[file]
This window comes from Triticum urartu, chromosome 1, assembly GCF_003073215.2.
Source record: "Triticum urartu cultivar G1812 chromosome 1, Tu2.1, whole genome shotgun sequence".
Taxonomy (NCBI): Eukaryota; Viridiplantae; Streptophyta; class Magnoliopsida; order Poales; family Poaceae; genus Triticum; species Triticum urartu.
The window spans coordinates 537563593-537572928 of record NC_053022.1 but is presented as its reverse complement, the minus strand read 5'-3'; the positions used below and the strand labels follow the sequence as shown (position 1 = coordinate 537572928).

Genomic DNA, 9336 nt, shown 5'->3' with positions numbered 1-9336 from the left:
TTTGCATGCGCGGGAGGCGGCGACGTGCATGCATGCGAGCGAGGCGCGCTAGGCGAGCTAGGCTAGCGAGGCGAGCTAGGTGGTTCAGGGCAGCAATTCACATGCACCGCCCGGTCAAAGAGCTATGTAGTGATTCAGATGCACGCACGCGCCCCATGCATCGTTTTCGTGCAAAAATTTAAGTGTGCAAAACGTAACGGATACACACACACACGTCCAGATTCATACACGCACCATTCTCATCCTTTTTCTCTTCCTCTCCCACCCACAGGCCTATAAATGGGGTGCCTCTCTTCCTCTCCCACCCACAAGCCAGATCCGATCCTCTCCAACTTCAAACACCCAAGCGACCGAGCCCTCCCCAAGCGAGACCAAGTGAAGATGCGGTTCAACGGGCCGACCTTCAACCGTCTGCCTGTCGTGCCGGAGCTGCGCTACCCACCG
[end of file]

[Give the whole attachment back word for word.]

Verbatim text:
This window comes from Triticum urartu, chromosome 1, assembly GCF_003073215.2.
Source record: "Triticum urartu cultivar G1812 chromosome 1, Tu2.1, whole genome shotgun sequence".
Taxonomy (NCBI): Eukaryota; Viridiplantae; Streptophyta; class Magnoliopsida; order Poales; family Poaceae; genus Triticum; species Triticum urartu.
The window spans coordinates 537563593-537572928 of record NC_053022.1 but is presented as its reverse complement, the minus strand read 5'-3'; the positions used below and the strand labels follow the sequence as shown (position 1 = coordinate 537572928).

Genomic DNA, 9336 nt, shown 5'->3' with positions numbered 1-9336 from the left:
TTTGCATGCGCGGGAGGCGGCGACGTGCATGCATGCGAGCGAGGCGCGCTAGGCGAGCTAGGCTAGCGAGGCGAGCTAGGTGGTTCAGGGCAGCAATTCACATGCACCGCCCGGTCAAAGAGCTATGTAGTGATTCAGATGCACGCACGCGCCCCATGCATCGTTTTCGTGCAAAAATTTAAGTGTGCAAAACGTAACGGATACACACACACACGTCCAGATTCATACACGCACCATTCTCATCCTTTTTCTCTTCCTCTCCCACCCACAGGCCTATAAATGGGGTGCCTCTCTTCCTCTCCCACCCACAAGCCAGATCCGATCCTCTCCAACTTCAAACACCCAAGCGACCGAGCCCTCCCCAAGCGAGACCAAGTGAAGATGCGGTTCAACGGGCCGACCTTCAACCGTCTGCCTGTCGTGCCGGAGCTGCGCTACCCACCG